blank left for that purpose in a deed to land located in that state. Appeal from the Circuit Court of the United States for the District of Kansas.
This was a suit in equity brought by the appellees against the appellant, Burk, for the rescission of a contract and cancellation of certain instruments made in its execution. Burk was the owner of a copyright on a pamphlet known as “Articles of Association and By-Laws of Harrison Mutual Burial Association.". The object of an association formed by the adoption of such articles and by-laws was to provide a plan, by mutual and periodical assessments of members, whereby funeral expenses of each should be secured. charges that Burk induced complainants, W. A. Johnson and Beach, who were copartners under the name of Johnson, Beach & Co., to purchase from him the right to use the copyright throughout certain specified states by false and fraudulent representations made by him, to the effect that the copyright conferred upon any purchaser the exclusive right to organize and operate under the plan disclosed by it; that no organization using any of the features of the copyrighted plan would or could be operated without obtaining from him the right to do so; that persons organizing and operating under his copyrighted articles would not be under the supervision of insurance commissioners of any of the states constituting the territory about which he was negotiating with complainants; and that he would protect them in the exclusive and unembarrassed use of the copyrighted plan in that territory; and further charges that, led on by such false representations, and relying upon their truth, complainants took an assignment from Burk in the following words:
“To All Whom it May Concern: Whereas, I, A. F. Burk, of Harrison, Ohio, did obtain a copyright from the United States for the Harrison Mutual Burial Association, and the certificate of said copyright was dated December 18th, 1899, now this deed witnesseth that for a valuable consideration, viz., ten thousand dollars to me in hand paid, the receipt whereof is hereby acknowledged, I have assigned, sold, and set over, and by these presents do assign, sell, and set over, unto Johnson, Beach & Co., of Wichita, Kan., all the right, title, and interest for and within the following states: Wisconsin, Minnesota, North Dakota, South Dakota, Montana, Idaho, Washington, Oregon, and California, in the said Harrison Mutual Burial Association, as secured to me by said copyright, the same to be held and enjoyed by the said Johnson, Beach & Co. for his own sole use and behoof, and for the sole use and behoof of his legal representatives, to the full end of the term for which said copyright was issued, for and within the limits of the above-described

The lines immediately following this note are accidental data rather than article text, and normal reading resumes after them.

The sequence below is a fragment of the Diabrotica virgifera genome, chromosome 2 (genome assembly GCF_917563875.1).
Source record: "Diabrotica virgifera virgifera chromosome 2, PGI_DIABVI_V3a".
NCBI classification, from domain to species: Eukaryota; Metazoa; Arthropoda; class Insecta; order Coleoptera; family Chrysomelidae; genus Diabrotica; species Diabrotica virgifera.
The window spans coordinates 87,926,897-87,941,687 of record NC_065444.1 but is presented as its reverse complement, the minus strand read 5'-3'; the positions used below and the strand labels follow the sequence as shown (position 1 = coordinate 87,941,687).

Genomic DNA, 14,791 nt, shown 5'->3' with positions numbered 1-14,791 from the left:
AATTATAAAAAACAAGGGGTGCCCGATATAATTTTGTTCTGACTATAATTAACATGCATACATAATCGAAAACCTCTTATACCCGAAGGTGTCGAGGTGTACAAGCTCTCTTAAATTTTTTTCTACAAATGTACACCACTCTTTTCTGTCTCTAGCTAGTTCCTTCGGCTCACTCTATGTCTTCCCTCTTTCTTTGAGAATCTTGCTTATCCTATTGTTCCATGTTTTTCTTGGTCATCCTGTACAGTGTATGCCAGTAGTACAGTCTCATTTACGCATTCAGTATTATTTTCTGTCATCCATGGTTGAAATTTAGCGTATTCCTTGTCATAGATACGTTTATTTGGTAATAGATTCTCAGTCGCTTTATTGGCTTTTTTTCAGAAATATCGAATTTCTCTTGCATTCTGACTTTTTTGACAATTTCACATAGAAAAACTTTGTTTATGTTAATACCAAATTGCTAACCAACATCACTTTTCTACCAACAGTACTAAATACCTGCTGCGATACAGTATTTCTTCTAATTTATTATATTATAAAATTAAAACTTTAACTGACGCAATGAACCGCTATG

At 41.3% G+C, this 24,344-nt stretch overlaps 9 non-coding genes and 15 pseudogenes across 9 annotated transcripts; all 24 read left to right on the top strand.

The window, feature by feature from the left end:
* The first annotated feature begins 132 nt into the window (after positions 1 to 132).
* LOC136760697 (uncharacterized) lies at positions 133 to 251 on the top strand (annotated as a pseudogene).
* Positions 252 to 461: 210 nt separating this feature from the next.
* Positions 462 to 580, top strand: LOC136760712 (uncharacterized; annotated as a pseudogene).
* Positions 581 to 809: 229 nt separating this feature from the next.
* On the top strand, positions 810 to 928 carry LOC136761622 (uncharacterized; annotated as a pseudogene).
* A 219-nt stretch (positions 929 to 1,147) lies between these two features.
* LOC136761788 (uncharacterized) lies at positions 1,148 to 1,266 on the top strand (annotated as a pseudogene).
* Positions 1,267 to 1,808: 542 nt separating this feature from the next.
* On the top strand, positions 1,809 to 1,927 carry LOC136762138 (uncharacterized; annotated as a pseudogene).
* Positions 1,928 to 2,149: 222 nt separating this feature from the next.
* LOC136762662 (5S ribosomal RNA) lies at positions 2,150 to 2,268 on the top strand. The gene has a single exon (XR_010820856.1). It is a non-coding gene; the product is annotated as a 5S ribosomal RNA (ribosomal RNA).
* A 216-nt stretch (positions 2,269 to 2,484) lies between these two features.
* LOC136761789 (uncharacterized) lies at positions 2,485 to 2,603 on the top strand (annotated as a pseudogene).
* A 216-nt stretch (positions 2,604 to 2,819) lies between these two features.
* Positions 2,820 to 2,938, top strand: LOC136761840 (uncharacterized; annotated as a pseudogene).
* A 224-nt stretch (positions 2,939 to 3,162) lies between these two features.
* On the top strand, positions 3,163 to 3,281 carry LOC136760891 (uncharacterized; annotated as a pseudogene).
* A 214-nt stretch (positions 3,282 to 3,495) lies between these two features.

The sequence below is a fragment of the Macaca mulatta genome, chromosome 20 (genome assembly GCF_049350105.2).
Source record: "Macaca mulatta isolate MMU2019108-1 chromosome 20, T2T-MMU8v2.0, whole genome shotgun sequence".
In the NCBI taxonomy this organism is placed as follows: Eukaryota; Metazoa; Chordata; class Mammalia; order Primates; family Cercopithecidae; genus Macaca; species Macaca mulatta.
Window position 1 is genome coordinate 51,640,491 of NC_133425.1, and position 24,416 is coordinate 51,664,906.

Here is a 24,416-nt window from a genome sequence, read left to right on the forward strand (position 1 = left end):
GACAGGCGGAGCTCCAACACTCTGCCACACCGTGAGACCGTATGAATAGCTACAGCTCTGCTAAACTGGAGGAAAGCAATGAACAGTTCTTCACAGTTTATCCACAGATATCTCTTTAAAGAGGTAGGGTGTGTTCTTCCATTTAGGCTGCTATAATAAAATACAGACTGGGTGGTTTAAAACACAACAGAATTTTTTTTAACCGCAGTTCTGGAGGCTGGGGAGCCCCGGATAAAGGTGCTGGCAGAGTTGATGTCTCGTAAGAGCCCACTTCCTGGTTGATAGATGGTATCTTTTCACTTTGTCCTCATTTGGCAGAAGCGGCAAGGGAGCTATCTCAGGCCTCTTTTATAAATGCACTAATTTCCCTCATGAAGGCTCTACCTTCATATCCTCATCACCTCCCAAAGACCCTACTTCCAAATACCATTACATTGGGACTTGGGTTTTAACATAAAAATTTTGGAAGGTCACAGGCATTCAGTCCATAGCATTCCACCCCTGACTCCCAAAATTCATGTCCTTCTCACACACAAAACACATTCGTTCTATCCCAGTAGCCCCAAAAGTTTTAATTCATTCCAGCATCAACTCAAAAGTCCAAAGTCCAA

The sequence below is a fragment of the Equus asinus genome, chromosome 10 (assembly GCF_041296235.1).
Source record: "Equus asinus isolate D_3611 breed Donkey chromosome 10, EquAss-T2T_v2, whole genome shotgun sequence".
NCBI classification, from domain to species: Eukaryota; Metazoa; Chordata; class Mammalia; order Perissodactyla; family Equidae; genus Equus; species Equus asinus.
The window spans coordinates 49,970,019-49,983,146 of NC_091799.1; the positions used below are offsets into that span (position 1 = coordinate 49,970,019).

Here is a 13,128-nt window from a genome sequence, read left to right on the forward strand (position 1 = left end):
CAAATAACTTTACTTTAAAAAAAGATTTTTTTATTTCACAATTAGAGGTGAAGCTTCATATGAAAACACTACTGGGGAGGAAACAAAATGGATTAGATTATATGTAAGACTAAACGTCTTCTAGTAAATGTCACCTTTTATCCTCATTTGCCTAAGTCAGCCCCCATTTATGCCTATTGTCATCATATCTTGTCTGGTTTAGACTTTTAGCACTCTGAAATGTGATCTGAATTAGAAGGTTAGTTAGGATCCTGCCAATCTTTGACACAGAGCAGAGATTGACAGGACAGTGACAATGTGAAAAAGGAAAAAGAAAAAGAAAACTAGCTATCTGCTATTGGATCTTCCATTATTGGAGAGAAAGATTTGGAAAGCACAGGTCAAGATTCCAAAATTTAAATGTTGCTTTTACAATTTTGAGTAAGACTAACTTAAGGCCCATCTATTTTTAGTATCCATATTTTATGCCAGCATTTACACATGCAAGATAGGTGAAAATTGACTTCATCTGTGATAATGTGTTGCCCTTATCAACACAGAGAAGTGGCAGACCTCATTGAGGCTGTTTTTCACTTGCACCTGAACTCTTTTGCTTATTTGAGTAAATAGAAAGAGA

territory only, as fully and entirely as the same would have been held and enjoyed by me had this assignment and sale not been made.
"In testimony whereof, I have hereunto set my hand and affixed my seal this fourth day of June, 1902. "[Signed]
A. F. Burk. [Seal.]” The bill further charges that, in consideration of the assignment, complainants executed and delivered to Burk their five promissory notes, maturing from time to time during the following year, and also a deed conveying to him title to a valuable lot of ground in Wichita, Kan. ; that Burk had no right to convey to complainants, and did not convey to them, any exclusive use of the copyrighted plan; that other associations operating on a similar plan were at the time in operation; and that the operation under the plan was not free from the supervision of the insurance commissioners in the territory acquired by complainants. After issue joined and hearing had a decree was rendered in the Circuit Court canceling the notes and deed, and forever enjoining and restraining Burk from asserting any claim thereunder From that decree he appeals.
Dudley P. Wayne and Sherman T. McPherson, for appellant.
W. E. Stanley and Earl Blake (R. R. Vermilion, Earle W. Evans, and W. A. Ayres, on the brief), for appellees.
Before SANBORN, HOOK, and ADAMS, Circuit Judges.
ADAMS, Circuit Judge, after stating the case as above, delivered the opinion of the court.